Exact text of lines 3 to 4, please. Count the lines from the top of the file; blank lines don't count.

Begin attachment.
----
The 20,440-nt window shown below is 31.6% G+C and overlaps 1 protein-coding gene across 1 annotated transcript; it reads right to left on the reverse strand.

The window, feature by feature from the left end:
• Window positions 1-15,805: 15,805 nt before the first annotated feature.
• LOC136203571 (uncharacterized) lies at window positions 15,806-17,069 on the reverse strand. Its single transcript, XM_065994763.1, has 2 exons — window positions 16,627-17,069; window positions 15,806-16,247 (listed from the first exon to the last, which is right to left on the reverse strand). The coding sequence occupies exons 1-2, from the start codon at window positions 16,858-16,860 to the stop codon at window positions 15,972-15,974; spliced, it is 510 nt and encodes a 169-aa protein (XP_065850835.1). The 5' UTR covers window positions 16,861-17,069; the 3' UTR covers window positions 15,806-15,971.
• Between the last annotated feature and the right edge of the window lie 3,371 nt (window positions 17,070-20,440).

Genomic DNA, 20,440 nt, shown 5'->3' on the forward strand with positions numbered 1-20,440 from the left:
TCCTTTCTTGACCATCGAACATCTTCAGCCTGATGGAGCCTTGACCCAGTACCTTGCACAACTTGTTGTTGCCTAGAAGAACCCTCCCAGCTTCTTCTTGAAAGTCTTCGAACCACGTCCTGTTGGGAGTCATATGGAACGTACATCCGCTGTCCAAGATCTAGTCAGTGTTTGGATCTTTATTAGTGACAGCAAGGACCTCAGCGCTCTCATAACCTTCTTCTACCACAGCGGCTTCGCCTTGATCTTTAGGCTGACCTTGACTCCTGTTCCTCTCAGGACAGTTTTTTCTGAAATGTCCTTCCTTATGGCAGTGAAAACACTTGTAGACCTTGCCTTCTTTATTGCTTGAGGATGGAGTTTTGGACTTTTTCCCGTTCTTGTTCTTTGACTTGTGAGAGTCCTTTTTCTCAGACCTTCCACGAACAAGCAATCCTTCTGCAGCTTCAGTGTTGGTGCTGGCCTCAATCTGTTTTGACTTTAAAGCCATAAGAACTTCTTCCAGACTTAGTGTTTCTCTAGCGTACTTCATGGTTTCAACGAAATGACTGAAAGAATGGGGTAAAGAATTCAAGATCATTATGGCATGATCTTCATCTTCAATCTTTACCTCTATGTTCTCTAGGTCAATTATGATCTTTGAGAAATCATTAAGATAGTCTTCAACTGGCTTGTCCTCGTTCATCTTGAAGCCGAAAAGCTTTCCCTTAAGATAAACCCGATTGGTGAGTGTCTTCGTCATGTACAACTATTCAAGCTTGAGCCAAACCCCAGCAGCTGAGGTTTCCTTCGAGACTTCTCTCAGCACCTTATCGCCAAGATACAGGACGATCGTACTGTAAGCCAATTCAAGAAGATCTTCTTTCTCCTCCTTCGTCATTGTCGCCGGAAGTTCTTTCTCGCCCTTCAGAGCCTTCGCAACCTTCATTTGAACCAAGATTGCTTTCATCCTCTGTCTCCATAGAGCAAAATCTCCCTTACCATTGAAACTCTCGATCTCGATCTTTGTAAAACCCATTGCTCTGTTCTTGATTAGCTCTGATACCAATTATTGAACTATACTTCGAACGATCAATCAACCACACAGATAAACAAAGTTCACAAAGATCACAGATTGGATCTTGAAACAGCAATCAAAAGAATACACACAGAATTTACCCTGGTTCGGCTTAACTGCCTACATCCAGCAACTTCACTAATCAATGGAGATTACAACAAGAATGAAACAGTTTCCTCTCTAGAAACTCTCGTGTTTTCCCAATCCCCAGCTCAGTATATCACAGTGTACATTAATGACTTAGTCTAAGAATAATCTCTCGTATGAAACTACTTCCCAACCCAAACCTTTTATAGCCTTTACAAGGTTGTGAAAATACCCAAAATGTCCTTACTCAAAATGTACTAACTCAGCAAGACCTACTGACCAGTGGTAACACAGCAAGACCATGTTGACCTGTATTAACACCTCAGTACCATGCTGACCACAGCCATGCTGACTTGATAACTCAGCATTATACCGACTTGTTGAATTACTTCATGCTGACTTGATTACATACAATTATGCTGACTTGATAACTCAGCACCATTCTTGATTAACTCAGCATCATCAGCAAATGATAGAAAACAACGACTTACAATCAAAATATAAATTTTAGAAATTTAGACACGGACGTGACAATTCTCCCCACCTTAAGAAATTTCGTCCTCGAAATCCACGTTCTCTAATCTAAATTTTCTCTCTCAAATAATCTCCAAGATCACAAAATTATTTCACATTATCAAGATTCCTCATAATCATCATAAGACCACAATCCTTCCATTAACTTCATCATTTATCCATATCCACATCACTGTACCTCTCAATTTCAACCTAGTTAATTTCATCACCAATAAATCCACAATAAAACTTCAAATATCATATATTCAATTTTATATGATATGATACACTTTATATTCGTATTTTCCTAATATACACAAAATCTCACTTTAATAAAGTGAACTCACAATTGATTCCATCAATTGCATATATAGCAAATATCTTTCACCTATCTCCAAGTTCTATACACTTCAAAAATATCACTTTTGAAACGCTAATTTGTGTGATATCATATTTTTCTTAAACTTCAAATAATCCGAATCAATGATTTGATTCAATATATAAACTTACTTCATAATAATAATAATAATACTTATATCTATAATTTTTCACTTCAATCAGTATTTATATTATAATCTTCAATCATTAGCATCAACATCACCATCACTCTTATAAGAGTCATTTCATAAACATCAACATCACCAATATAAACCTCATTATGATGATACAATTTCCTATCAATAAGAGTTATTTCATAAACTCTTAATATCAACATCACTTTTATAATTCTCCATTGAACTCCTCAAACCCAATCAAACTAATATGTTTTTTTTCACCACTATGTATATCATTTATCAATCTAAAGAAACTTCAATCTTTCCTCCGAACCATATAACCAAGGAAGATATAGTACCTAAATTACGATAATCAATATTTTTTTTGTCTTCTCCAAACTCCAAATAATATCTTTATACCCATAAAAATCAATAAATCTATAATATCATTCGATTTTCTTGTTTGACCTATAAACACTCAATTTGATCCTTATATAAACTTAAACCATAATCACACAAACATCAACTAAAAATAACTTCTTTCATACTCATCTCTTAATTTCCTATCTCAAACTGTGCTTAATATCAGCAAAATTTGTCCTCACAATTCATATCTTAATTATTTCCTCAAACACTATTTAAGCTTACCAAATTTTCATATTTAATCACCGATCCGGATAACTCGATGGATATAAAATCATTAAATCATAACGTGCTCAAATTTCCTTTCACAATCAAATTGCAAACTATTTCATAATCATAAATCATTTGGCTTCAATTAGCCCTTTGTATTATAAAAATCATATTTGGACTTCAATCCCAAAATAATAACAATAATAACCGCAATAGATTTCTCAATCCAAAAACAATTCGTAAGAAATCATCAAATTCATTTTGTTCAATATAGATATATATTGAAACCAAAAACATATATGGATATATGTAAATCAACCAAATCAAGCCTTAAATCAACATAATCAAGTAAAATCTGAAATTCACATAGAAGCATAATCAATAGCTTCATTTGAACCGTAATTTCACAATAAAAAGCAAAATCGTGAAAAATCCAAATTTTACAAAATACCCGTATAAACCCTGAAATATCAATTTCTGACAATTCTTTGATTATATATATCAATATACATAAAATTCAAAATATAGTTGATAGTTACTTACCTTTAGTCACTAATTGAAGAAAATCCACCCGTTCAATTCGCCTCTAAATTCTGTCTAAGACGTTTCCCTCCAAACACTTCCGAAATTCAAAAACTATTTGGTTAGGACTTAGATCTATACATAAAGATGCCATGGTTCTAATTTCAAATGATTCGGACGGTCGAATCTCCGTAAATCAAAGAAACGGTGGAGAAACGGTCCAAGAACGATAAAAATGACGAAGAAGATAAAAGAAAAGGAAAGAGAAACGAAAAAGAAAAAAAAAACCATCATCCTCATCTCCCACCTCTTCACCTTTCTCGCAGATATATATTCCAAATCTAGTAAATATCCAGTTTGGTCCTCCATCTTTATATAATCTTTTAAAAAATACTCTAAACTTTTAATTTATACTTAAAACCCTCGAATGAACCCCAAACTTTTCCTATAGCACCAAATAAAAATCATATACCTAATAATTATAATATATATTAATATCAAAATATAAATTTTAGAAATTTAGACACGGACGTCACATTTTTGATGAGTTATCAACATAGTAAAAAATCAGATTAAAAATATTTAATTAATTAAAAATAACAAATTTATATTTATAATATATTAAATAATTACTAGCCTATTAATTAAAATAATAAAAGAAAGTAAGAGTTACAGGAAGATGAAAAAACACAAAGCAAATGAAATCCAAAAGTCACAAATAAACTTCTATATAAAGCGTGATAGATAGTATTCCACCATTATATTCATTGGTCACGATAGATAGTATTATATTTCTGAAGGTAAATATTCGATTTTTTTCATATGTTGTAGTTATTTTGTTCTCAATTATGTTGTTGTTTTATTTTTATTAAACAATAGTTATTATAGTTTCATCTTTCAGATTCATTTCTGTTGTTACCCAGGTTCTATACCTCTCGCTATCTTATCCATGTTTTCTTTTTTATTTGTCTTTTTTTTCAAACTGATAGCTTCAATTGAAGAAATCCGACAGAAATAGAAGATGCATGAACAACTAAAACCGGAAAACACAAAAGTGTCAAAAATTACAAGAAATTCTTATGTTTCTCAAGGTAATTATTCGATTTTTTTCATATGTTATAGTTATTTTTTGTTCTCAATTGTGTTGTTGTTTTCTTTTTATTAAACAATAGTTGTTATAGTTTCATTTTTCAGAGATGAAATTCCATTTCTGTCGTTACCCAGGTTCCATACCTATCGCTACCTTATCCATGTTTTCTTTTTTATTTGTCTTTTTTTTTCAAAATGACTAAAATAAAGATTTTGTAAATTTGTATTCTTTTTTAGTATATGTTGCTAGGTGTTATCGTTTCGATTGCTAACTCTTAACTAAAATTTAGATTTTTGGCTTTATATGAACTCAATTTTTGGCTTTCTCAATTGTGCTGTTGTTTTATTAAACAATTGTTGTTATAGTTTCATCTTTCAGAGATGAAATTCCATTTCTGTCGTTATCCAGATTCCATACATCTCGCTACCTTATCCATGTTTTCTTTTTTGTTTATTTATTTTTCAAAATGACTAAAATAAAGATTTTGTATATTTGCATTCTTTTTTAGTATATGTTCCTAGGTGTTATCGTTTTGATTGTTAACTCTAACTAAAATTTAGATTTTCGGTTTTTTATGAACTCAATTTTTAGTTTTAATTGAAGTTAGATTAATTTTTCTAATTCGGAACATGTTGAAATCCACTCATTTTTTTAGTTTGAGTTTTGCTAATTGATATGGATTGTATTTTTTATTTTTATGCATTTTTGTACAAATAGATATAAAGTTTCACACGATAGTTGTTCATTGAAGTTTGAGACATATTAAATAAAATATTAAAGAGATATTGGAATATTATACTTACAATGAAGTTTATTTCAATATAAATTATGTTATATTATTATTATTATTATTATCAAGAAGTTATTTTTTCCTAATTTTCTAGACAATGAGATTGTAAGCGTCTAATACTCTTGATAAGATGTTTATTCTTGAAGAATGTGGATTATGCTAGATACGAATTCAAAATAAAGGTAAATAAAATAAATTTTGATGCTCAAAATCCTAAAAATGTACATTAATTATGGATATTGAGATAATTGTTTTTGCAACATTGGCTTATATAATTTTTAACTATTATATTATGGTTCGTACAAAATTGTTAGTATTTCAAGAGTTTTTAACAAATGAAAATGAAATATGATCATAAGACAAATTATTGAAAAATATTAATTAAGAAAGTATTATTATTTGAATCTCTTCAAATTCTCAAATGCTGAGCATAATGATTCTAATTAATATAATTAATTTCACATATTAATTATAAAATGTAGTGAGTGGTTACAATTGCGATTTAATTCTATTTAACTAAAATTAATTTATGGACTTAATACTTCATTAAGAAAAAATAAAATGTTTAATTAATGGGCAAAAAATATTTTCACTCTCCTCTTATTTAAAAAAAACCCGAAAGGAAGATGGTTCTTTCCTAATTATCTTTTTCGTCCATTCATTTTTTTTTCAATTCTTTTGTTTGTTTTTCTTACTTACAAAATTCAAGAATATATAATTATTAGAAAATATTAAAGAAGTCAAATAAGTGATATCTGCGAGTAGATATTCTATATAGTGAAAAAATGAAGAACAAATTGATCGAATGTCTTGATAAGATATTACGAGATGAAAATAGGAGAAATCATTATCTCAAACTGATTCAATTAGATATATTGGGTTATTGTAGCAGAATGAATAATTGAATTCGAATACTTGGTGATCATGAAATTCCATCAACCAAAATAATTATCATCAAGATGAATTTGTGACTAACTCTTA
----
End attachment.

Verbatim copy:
• Window positions 1-15,805: 15,805 nt before the first annotated feature.
• LOC136203571 (uncharacterized) lies at window positions 15,806-17,069 on the reverse strand. Its single transcript, XM_065994763.1, has 2 exons — window positions 16,627-17,069; window positions 15,806-16,247 (listed from the first exon to the last, which is right to left on the reverse strand). The coding sequence occupies exons 1-2, from the start codon at window positions 16,858-16,860 to the stop codon at window positions 15,972-15,974; spliced, it is 510 nt and encodes a 169-aa protein (XP_065850835.1). The 5' UTR covers window positions 16,861-17,069; the 3' UTR covers window positions 15,806-15,971.